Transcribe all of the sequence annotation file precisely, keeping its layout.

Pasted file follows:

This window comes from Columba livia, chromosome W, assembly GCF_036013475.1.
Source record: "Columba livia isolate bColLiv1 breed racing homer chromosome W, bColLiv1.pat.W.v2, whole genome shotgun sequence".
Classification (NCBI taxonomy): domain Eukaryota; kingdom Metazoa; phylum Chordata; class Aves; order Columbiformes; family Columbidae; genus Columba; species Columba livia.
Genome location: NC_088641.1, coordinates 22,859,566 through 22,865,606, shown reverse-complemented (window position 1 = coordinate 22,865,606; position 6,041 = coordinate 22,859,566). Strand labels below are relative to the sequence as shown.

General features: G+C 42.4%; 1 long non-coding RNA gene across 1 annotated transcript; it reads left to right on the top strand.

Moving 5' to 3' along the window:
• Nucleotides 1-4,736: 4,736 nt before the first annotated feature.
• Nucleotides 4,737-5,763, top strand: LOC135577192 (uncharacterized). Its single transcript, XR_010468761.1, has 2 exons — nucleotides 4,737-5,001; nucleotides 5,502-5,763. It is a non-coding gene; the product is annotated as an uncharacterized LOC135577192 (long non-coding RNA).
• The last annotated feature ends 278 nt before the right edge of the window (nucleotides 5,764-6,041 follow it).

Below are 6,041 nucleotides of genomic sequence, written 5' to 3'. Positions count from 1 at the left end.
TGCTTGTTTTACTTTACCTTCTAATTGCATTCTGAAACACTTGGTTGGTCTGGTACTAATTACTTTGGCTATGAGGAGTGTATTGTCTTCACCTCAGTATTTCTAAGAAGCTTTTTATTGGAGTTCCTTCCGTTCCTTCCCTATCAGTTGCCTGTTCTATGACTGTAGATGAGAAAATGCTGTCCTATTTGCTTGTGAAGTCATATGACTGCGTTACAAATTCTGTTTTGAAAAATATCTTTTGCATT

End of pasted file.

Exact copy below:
This window comes from Columba livia, chromosome W, assembly GCF_036013475.1.
Source record: "Columba livia isolate bColLiv1 breed racing homer chromosome W, bColLiv1.pat.W.v2, whole genome shotgun sequence".
Classification (NCBI taxonomy): domain Eukaryota; kingdom Metazoa; phylum Chordata; class Aves; order Columbiformes; family Columbidae; genus Columba; species Columba livia.
Genome location: NC_088641.1, coordinates 22,859,566 through 22,865,606, shown reverse-complemented (window position 1 = coordinate 22,865,606; position 6,041 = coordinate 22,859,566). Strand labels below are relative to the sequence as shown.

General features: G+C 42.4%; 1 long non-coding RNA gene across 1 annotated transcript; it reads left to right on the top strand.

Moving 5' to 3' along the window:
• Nucleotides 1-4,736: 4,736 nt before the first annotated feature.
• Nucleotides 4,737-5,763, top strand: LOC135577192 (uncharacterized). Its single transcript, XR_010468761.1, has 2 exons — nucleotides 4,737-5,001; nucleotides 5,502-5,763. It is a non-coding gene; the product is annotated as an uncharacterized LOC135577192 (long non-coding RNA).
• The last annotated feature ends 278 nt before the right edge of the window (nucleotides 5,764-6,041 follow it).

Below are 6,041 nucleotides of genomic sequence, written 5' to 3'. Positions count from 1 at the left end.
TGCTTGTTTTACTTTACCTTCTAATTGCATTCTGAAACACTTGGTTGGTCTGGTACTAATTACTTTGGCTATGAGGAGTGTATTGTCTTCACCTCAGTATTTCTAAGAAGCTTTTTATTGGAGTTCCTTCCGTTCCTTCCCTATCAGTTGCCTGTTCTATGACTGTAGATGAGAAAATGCTGTCCTATTTGCTTGTGAAGTCATATGACTGCGTTACAAATTCTGTTTTGAAAAATATCTTTTGCATT